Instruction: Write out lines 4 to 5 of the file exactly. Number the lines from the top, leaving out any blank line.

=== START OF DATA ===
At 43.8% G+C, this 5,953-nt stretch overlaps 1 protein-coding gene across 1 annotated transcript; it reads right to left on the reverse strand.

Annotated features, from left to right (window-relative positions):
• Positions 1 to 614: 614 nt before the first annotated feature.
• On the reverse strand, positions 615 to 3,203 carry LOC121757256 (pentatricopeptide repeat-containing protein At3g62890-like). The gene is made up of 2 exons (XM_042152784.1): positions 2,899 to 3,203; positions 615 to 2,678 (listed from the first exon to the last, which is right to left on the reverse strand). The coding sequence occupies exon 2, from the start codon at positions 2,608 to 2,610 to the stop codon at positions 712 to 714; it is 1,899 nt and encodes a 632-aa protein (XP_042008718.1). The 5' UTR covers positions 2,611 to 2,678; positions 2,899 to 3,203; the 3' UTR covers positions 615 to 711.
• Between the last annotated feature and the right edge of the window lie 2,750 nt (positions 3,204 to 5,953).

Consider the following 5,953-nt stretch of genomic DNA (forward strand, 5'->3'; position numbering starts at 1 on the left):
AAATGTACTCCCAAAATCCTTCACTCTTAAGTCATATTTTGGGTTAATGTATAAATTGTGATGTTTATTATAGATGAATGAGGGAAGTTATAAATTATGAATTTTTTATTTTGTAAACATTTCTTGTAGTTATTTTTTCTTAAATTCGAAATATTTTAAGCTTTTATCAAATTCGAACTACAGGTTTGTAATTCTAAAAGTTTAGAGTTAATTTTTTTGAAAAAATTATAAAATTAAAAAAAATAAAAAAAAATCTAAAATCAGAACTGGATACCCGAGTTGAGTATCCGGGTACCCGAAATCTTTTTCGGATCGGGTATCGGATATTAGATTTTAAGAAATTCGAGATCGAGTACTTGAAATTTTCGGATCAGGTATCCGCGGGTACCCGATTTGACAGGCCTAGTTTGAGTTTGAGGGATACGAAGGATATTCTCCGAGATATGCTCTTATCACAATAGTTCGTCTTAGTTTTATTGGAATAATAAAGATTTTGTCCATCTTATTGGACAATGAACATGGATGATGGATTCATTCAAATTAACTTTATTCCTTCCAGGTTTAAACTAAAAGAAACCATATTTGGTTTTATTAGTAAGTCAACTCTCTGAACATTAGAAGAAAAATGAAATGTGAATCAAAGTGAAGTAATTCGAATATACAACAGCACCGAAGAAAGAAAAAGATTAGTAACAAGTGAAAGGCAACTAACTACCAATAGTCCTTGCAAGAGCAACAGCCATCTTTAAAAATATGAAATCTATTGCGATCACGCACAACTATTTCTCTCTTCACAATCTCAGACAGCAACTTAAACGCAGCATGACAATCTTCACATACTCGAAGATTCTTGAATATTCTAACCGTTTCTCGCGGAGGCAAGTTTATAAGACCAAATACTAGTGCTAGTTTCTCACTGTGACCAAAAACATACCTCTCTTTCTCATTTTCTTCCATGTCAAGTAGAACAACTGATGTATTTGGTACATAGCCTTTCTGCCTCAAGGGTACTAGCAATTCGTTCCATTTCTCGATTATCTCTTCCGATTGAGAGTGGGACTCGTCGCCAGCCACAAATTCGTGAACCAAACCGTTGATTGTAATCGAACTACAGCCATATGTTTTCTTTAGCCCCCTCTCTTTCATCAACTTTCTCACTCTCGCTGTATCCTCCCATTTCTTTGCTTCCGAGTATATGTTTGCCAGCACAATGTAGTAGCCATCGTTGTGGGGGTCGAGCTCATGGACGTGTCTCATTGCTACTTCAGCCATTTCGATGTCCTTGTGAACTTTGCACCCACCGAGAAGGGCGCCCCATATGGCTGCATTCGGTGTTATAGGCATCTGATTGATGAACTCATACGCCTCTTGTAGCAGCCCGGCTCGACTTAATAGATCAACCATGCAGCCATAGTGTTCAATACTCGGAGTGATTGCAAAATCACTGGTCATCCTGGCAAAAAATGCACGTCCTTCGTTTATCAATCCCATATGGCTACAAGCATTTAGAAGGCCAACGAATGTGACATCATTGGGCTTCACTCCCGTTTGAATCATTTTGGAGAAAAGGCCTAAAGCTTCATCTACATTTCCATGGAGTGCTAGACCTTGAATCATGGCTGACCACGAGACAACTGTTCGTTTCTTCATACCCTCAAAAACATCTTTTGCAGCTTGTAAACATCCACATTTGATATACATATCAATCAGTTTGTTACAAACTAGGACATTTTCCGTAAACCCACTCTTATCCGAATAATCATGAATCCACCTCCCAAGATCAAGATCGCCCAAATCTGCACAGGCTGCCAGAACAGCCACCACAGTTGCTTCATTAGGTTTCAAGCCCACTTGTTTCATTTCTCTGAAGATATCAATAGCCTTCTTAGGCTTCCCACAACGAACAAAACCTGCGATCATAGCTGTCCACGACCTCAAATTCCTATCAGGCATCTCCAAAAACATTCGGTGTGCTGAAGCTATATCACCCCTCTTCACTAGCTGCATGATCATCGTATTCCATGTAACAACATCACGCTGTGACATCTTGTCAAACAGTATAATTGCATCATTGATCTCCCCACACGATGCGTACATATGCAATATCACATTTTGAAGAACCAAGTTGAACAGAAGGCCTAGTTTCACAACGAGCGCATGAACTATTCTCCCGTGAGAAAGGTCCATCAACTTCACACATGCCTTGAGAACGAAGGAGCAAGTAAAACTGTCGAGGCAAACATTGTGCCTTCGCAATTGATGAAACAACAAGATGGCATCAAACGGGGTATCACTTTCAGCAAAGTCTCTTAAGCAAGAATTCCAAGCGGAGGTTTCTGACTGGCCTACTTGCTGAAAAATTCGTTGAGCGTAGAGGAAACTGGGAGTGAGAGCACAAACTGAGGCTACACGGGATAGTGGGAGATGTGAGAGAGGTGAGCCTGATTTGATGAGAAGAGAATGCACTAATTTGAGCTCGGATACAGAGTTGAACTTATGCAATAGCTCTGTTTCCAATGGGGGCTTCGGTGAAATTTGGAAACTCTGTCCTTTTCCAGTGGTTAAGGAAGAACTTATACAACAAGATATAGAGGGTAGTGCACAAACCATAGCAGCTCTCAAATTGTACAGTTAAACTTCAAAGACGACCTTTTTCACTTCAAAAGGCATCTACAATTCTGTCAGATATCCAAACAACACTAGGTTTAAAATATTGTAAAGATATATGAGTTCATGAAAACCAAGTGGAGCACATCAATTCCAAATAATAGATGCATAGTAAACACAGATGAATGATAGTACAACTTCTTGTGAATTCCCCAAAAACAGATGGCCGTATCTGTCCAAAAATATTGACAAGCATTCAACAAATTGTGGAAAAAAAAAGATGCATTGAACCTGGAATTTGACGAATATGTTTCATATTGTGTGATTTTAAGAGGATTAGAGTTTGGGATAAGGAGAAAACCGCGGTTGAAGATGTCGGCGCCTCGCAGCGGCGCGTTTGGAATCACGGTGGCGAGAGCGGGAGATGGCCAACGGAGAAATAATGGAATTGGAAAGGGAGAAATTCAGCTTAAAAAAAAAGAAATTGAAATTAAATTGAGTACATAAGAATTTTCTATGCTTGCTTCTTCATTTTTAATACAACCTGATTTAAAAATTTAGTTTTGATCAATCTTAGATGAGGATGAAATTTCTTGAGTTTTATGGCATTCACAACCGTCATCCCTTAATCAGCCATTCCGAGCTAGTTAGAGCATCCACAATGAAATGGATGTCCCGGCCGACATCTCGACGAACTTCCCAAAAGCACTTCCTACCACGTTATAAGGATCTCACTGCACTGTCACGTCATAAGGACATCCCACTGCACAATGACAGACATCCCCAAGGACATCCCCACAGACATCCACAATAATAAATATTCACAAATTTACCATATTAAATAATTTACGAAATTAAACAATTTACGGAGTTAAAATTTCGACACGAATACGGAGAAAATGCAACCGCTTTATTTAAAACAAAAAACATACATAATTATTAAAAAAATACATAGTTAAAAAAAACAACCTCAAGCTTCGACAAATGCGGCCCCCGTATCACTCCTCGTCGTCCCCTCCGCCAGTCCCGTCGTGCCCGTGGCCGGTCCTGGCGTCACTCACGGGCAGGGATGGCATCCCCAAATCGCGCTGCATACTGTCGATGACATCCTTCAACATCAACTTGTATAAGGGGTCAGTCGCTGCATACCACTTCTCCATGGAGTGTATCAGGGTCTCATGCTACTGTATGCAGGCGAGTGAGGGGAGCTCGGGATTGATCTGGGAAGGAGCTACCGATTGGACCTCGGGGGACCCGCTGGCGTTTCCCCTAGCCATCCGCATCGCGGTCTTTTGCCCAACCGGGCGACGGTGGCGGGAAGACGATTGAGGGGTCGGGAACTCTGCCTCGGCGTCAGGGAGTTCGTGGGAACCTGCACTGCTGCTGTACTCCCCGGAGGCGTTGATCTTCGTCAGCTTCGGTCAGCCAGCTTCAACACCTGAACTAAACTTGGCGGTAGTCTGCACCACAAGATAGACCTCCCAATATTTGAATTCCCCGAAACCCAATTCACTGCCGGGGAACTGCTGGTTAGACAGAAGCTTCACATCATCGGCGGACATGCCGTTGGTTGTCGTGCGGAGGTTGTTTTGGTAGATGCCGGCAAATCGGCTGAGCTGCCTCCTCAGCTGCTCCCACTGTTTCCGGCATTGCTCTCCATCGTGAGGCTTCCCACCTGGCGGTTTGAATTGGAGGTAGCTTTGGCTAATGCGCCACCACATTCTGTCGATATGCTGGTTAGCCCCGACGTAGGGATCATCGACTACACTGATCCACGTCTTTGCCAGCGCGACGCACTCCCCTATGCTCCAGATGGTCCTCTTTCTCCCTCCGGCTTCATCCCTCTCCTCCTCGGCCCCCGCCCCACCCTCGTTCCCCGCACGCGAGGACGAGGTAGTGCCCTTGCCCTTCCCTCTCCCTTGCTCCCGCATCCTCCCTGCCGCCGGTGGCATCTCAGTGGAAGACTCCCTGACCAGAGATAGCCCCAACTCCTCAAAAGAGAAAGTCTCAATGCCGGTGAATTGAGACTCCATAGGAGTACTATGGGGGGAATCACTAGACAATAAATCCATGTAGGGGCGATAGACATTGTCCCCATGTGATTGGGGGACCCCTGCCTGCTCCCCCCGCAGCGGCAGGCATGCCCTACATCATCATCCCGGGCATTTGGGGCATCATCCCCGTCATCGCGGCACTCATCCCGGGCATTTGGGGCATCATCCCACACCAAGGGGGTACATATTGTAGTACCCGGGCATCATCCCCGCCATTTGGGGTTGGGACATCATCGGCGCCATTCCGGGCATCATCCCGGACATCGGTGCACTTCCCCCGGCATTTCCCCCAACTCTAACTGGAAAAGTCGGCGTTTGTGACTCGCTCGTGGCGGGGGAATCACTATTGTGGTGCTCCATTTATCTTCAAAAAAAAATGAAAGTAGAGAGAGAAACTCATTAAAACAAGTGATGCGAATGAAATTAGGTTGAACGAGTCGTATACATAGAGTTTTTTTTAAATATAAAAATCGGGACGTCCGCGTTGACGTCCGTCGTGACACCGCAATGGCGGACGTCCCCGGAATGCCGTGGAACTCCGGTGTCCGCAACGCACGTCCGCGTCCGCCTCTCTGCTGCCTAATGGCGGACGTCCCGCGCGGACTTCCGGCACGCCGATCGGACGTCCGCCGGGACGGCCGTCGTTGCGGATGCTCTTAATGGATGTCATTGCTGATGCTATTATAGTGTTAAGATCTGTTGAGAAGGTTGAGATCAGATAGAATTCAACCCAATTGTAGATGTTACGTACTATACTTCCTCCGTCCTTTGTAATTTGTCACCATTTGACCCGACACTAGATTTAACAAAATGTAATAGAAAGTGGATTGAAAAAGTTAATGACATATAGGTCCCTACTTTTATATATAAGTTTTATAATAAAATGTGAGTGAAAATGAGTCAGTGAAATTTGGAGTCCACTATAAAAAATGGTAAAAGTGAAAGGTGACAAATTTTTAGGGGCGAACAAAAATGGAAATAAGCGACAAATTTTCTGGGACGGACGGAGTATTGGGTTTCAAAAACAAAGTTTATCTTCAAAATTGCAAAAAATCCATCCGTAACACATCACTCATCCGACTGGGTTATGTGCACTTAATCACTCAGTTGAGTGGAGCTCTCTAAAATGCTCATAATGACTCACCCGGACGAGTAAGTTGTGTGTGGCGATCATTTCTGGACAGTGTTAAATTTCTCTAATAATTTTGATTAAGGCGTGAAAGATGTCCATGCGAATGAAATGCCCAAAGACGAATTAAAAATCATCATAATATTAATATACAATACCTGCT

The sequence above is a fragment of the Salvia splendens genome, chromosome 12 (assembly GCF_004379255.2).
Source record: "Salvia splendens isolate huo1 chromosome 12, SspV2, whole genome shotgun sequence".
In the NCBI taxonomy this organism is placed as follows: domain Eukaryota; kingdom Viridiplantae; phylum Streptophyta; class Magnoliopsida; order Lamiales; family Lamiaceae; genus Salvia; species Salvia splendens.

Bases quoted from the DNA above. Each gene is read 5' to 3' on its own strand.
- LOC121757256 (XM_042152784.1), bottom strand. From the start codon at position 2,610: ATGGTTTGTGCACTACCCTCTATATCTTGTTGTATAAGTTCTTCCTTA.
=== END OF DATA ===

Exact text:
• On the reverse strand, positions 615 to 3,203 carry LOC121757256 (pentatricopeptide repeat-containing protein At3g62890-like). The gene is made up of 2 exons (XM_042152784.1): positions 2,899 to 3,203; positions 615 to 2,678 (listed from the first exon to the last, which is right to left on the reverse strand). The coding sequence occupies exon 2, from the start codon at positions 2,608 to 2,610 to the stop codon at positions 712 to 714; it is 1,899 nt and encodes a 632-aa protein (XP_042008718.1). The 5' UTR covers positions 2,611 to 2,678; positions 2,899 to 3,203; the 3' UTR covers positions 615 to 711.
• Between the last annotated feature and the right edge of the window lie 2,750 nt (positions 3,204 to 5,953).